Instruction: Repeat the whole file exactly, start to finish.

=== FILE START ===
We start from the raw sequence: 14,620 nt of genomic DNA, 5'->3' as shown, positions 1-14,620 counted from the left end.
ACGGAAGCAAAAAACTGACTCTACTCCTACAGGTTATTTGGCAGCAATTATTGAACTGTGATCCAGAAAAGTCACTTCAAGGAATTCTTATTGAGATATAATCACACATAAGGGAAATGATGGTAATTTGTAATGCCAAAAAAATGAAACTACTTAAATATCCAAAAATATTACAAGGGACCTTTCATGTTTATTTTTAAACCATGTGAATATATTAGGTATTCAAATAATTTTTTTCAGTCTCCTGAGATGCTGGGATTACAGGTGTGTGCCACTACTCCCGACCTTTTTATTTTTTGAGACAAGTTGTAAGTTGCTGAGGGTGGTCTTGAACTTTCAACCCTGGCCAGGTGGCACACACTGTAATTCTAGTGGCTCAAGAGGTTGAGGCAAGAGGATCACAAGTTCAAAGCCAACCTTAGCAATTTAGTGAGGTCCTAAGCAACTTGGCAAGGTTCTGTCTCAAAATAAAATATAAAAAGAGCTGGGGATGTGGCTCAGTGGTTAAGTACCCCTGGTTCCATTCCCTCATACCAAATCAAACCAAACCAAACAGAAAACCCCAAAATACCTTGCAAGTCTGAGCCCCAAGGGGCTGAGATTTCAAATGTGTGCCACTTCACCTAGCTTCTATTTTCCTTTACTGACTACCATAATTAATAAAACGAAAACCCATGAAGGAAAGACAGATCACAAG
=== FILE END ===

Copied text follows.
We start from the raw sequence: 14,620 nt of genomic DNA, 5'->3' as shown, positions 1-14,620 counted from the left end.
ACGGAAGCAAAAAACTGACTCTACTCCTACAGGTTATTTGGCAGCAATTATTGAACTGTGATCCAGAAAAGTCACTTCAAGGAATTCTTATTGAGATATAATCACACATAAGGGAAATGATGGTAATTTGTAATGCCAAAAAAATGAAACTACTTAAATATCCAAAAATATTACAAGGGACCTTTCATGTTTATTTTTAAACCATGTGAATATATTAGGTATTCAAATAATTTTTTTCAGTCTCCTGAGATGCTGGGATTACAGGTGTGTGCCACTACTCCCGACCTTTTTATTTTTTGAGACAAGTTGTAAGTTGCTGAGGGTGGTCTTGAACTTTCAACCCTGGCCAGGTGGCACACACTGTAATTCTAGTGGCTCAAGAGGTTGAGGCAAGAGGATCACAAGTTCAAAGCCAACCTTAGCAATTTAGTGAGGTCCTAAGCAACTTGGCAAGGTTCTGTCTCAAAATAAAATATAAAAAGAGCTGGGGATGTGGCTCAGTGGTTAAGTACCCCTGGTTCCATTCCCTCATACCAAATCAAACCAAACCAAACAGAAAACCCCAAAATACCTTGCAAGTCTGAGCCCCAAGGGGCTGAGATTTCAAATGTGTGCCACTTCACCTAGCTTCTATTTTCCTTTACTGACTACCATAATTAATAAAACGAAAACCCATGAAGGAAAGACAGATCACAAG